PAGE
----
The book is written for people who own and commission buildings for people with dementia, Architects and Landscape Architects, Managers of facilities for people with dementia, Medical, nursing and care staff as well as professions allied to medicine such as occupational therapists and physiotherapists and relatives of people with dementia and people living with dementia.

dementia journalArticle: Designing a garden for people with dementia – in a public space by Sally Furness and Jo Moriarty, Dementia, Vol. 5, no. 1 February 2006 p. 139-143

Charlecote Park is a Tudor house in Warwickshire, UK where Shakespeare is rumoured to have been once caught poaching. It is set in a deer park that was originally designed by Capability Brown, the famous British 18thcentury landscape gardener who was responsible for redesigning many of the gardens owned by the aristocracy of the time. Both house and garden are now owned by the UK’s National Trust and they are open to the public for the majority of the year. In 2002, the South Warwickshire branch of the Alzheimer’s Society commissioned Sally Furness to manage the creation of a therapeutic garden within a designated plot at Charlecote Park. The choice of site was important. Not only is the park an attractive place that is popular with visitors during the summer but, by integrating a garden for people with dementia into a public space, it was intended to help improve public awareness of the condition.

Note: should you be interested in this article please request it through our handy form.

dementia journalArticle: The Grange Garden Project : A garden for people with dementia – in a day centre by Maggie Weatherby and Jo Moriarty, Dementia, Vol. 5, no. 1 February 2006 p. 143-146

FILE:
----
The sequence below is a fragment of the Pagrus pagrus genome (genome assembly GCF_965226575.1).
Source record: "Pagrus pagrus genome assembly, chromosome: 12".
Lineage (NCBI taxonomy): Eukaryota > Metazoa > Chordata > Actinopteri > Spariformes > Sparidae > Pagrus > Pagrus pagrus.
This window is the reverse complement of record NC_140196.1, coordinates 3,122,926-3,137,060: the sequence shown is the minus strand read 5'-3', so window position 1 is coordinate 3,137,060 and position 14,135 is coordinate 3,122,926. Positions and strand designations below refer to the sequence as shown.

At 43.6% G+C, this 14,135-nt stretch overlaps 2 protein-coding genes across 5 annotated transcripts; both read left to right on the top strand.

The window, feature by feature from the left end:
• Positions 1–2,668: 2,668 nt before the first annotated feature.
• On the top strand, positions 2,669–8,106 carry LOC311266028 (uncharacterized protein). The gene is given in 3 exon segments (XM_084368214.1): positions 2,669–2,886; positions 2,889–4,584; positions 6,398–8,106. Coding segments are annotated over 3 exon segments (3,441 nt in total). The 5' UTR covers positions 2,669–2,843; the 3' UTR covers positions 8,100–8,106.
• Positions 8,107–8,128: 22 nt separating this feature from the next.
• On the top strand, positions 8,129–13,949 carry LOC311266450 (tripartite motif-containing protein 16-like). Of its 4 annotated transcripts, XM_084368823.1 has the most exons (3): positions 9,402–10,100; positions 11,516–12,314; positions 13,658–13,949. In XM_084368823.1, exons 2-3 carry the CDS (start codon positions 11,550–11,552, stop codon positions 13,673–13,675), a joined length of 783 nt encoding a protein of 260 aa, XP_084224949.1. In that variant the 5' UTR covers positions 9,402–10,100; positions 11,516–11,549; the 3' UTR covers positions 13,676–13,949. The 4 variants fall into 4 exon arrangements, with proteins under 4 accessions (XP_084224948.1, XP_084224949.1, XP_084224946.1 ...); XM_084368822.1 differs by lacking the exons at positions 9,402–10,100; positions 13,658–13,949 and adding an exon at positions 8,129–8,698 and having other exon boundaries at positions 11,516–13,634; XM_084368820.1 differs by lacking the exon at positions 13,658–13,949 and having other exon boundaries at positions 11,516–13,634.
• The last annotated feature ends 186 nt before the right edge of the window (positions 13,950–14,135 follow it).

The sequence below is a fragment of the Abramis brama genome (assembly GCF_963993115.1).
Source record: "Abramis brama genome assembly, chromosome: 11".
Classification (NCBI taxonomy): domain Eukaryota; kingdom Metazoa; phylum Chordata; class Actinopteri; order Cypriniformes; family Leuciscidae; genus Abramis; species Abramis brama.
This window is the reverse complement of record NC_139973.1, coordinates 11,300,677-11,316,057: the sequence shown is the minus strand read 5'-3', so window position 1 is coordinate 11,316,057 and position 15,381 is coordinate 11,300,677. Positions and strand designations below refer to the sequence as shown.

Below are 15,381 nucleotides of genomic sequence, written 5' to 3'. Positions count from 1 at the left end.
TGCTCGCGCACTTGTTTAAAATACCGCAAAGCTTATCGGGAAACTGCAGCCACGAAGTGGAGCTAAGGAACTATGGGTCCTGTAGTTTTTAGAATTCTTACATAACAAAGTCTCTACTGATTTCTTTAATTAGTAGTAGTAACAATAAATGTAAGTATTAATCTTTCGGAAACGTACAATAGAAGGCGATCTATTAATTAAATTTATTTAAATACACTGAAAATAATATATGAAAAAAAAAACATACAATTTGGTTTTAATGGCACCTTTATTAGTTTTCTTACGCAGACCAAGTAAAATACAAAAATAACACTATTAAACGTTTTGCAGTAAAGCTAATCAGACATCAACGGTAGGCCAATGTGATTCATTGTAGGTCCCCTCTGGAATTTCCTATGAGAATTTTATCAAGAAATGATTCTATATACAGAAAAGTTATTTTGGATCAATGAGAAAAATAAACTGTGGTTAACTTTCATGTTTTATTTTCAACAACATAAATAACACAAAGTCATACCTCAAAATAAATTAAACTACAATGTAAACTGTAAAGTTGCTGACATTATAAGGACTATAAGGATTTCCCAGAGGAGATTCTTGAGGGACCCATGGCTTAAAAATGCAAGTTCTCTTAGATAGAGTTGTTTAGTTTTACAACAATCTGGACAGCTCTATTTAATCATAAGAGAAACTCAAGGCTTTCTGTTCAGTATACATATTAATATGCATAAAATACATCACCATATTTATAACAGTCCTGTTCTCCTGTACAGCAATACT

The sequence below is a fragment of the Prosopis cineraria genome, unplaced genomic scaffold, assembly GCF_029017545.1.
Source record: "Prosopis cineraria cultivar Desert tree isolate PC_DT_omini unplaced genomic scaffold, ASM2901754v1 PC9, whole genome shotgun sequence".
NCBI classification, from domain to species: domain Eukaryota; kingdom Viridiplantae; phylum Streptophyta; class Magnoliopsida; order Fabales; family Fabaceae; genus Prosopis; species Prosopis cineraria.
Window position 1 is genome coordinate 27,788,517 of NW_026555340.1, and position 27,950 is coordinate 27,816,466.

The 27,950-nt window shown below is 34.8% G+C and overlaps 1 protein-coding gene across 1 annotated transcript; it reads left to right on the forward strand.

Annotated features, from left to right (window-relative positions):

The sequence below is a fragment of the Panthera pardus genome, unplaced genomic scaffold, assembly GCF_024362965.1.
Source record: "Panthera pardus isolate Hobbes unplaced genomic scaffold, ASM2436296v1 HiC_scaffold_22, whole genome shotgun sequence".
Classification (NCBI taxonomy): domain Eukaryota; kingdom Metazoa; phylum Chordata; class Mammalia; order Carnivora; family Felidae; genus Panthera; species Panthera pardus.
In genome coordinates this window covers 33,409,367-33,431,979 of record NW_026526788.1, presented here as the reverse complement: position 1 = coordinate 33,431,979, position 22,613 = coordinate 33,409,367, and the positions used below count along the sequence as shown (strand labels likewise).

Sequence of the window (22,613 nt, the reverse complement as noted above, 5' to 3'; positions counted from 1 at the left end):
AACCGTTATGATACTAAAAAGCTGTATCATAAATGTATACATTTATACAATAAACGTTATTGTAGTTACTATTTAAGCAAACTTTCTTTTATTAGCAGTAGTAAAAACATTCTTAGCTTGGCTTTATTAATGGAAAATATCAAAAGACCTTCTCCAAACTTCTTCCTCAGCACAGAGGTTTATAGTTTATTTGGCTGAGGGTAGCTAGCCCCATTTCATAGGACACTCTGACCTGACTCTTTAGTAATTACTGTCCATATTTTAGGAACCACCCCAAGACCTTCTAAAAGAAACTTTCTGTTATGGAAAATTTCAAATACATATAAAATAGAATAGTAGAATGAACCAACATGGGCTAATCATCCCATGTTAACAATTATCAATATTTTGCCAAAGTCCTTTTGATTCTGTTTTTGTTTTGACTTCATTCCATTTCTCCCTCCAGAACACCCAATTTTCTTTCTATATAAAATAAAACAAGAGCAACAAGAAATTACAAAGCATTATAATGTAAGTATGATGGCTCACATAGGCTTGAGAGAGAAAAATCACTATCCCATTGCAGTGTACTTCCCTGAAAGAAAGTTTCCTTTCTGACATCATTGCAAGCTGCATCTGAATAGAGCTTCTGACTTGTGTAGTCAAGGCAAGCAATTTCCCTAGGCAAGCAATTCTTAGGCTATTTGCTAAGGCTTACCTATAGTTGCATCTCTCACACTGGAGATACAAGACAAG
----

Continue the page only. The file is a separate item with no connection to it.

The Grange is a day centre for people with dementia located in north London and run by Haringey council. Although there was a garden at the rear of the building, it consisted of little more than a lawn, two or three mature trees, some overgrown shrubs and a summerhouse. Unsurprisingly, given the unstimulating environment, it was rarely used. This changed in 2002 when Olive Harper, one of the committee members of the Haringey Branch of the Alzheimer’s Society decided to apply for an After Dementia Millennium Award organized by the Alzheimer’s Society. These awards were funded by the Millennium Commission and consisted of grants for carers and former carers of a person with dementia to help them rebuild their lives and make links with their community during and after their caring role. She decided that she would apply for a grant to help set up a Grange Garden Carers Group. The group members wanted to develop the garden as a way of ‘giving something back’ in return for the support that they had received from the centre and to improve the quality of the environment for people with dementia, carers, and staff by providing somewhere in which people could relax, undertake simple horticultural tasks and keep in touch with nature through sensory stimulation.